The next step is for Attorney General Sessions to issue a decision on certification setting standards for the issuance of continuances in immigration court. As I explained in my June 9, 2017, post:

If an IJ grants a continuance ... there is little downside for the court. Attorneys for the government (who work for [ICE]) are limited by policy in the number of appeals that they are allowed to take. Moreover, an appeal from a continuance would be "interlocutory" in any case, that is a motion "intervening between the commencement and the end of a suit" relating to a decision "which decides some point or matter, but is not a final decision of the whole controversy." As the [Board of Immigration Appeals (BIA)] has often held, however: "To avoid piecemeal review of the myriad questions that may arise in the course of proceedings ... [it does] not ordinarily entertain interlocutory appeals." For these reasons, and to conserve resources, ICE attorneys rarely appeal continuance grants, although they generally disagree with them: As GAO noted, government attorneys to whom it spoke "told us that granting multiple continuances in cases resulted in inefficiencies and wasted resources such as [those] attorneys having to continually prepare for hearings that continued multiple times."

The attorney general has held that he:

[H]as authority to conduct de novo review of BIA decisions. . . . . "The BIA is entirely a creation of the Attorney General," and exercises only such authority as is delegated to it by the Attorney General. See 8 C.F.R. § 1003.1(d)(l) (2005). The Attorney General has retained full decision-making authority under the immigration statutes, including "full authority to receive additional evidence and to make de novo factual determinations."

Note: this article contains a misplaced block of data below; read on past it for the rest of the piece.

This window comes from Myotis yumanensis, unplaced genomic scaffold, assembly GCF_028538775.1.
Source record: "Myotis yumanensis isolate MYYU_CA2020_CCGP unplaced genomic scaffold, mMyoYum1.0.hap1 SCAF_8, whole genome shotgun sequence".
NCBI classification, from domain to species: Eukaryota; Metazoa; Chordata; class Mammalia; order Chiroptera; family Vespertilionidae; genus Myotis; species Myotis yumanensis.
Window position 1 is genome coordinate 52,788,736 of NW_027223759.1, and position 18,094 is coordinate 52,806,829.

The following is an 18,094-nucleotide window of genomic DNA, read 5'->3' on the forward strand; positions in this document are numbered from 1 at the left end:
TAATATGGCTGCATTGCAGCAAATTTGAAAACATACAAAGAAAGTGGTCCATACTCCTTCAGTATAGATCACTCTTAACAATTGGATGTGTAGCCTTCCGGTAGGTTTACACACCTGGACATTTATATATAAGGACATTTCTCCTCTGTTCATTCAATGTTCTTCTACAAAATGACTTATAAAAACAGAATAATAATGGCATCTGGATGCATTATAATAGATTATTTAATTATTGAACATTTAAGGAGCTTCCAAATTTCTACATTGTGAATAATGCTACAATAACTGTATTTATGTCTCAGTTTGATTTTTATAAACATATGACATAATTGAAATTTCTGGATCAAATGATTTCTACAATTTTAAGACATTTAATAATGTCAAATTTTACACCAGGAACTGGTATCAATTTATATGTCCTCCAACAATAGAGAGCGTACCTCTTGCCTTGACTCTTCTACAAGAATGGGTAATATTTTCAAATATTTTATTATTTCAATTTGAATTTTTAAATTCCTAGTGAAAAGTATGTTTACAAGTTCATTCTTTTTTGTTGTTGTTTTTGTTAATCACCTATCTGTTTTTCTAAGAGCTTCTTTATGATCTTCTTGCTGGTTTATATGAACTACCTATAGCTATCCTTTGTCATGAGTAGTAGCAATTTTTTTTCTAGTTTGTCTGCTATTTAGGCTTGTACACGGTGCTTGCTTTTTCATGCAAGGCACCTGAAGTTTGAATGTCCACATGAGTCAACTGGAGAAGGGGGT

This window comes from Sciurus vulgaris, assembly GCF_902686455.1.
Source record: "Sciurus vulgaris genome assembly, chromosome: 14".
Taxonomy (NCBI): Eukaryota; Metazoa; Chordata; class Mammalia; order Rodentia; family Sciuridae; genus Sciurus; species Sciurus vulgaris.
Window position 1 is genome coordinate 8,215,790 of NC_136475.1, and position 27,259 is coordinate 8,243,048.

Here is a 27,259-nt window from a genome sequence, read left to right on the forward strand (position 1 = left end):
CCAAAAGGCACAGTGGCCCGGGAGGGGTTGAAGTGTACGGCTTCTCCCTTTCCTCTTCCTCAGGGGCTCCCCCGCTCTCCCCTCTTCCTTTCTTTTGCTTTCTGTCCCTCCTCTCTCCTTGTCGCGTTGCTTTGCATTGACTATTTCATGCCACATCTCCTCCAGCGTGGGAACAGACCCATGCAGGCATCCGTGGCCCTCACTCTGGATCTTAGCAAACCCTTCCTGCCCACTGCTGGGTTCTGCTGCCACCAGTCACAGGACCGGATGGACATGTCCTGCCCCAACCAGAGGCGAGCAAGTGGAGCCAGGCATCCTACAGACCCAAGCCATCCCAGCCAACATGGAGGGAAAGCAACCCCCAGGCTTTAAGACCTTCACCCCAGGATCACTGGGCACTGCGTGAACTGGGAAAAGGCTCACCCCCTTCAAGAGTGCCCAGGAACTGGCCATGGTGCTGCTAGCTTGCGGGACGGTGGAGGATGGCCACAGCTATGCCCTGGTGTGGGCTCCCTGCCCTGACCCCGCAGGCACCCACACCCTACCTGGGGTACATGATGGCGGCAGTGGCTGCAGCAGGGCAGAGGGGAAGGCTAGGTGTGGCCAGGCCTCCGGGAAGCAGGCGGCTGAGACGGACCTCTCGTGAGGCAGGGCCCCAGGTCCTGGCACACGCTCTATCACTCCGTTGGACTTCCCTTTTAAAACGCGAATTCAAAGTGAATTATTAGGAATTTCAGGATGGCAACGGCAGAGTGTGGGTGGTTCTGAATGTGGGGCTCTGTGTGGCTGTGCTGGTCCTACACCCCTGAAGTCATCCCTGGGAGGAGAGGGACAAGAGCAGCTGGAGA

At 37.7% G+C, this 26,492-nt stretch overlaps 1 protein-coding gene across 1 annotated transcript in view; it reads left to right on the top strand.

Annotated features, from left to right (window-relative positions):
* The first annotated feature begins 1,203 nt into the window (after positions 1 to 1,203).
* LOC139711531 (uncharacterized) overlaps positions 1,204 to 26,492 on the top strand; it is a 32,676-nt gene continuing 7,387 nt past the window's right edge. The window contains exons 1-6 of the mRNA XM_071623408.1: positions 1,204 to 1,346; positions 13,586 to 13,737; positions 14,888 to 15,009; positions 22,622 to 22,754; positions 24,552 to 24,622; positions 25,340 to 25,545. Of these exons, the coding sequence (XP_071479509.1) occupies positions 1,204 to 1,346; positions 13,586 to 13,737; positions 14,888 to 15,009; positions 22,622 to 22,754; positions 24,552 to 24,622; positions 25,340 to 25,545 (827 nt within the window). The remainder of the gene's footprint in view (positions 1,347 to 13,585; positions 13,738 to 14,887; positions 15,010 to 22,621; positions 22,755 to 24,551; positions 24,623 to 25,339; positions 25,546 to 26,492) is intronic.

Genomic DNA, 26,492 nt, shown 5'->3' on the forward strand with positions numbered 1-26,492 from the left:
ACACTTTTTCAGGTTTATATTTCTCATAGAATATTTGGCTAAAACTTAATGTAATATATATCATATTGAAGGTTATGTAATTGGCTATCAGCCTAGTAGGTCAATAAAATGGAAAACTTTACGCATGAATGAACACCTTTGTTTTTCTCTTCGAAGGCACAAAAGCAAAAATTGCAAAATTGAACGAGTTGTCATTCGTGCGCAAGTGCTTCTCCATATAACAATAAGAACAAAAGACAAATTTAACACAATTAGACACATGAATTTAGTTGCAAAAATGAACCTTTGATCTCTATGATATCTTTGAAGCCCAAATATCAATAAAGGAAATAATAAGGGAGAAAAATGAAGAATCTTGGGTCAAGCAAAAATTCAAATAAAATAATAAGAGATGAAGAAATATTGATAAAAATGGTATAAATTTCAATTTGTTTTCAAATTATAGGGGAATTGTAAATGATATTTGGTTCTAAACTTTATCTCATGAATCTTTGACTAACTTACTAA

He should use this authority to set limits on the ability of IJs to grant continuances, by specifying the parameters of their regulatory authority to do so "for good cause shown". Ironically, most IJs would prefer such guidance to a system in which they have scant ability to control their dockets without running the risk of a reviewing court finding that they have denied "due process" by denying continuances to aliens who have already been granted numerous continuances.

Finally, the Justice Department must fight vigorously for decisions that provide uniformity of law and "bright-line" rules for IJs to apply in real-world cases. Most people I talk to about my work as an IJ are surprised when I tell them that I handled more than 15,000 cases in eight years on the bench. IJs must be able to decide cases quickly, or run the risk that their dockets will be beyond their control; otherwise, justice suffers, and the job becomes overwhelming. Uniform, clear standards of law are essential to this task.

In Hawaii v. Trump, its recent decision on the Executive Order suspending entry of nationals from six countries in the Middle East and Africa, the Court of Appeals for the Ninth Circuit stated that a nationwide injunction of portions of that order was necessary "because 'immigration laws of the United States should be enforced vigorously and uniformly.'" This is ironic coming from a court that has set rules for IJs to apply that vary significantly from those in the other circuits. The Supreme Court's docket, however, is finite, so cases must be won or lost in the circuit courts. It is the Justice Department's job to do so.

In summary, the backlogs in the immigration courts are too large, but they are, to some degree, explained by the poor policies set by the executive branch in the recent past. There is much that needs to be done to remedy the problem, but the administration has taken some crucial first steps. It must follow through on those steps and its promises on immigration enforcement to reduce those backlogs, and Congress must also do its part by providing the needed funding to fully staff the immigration courts.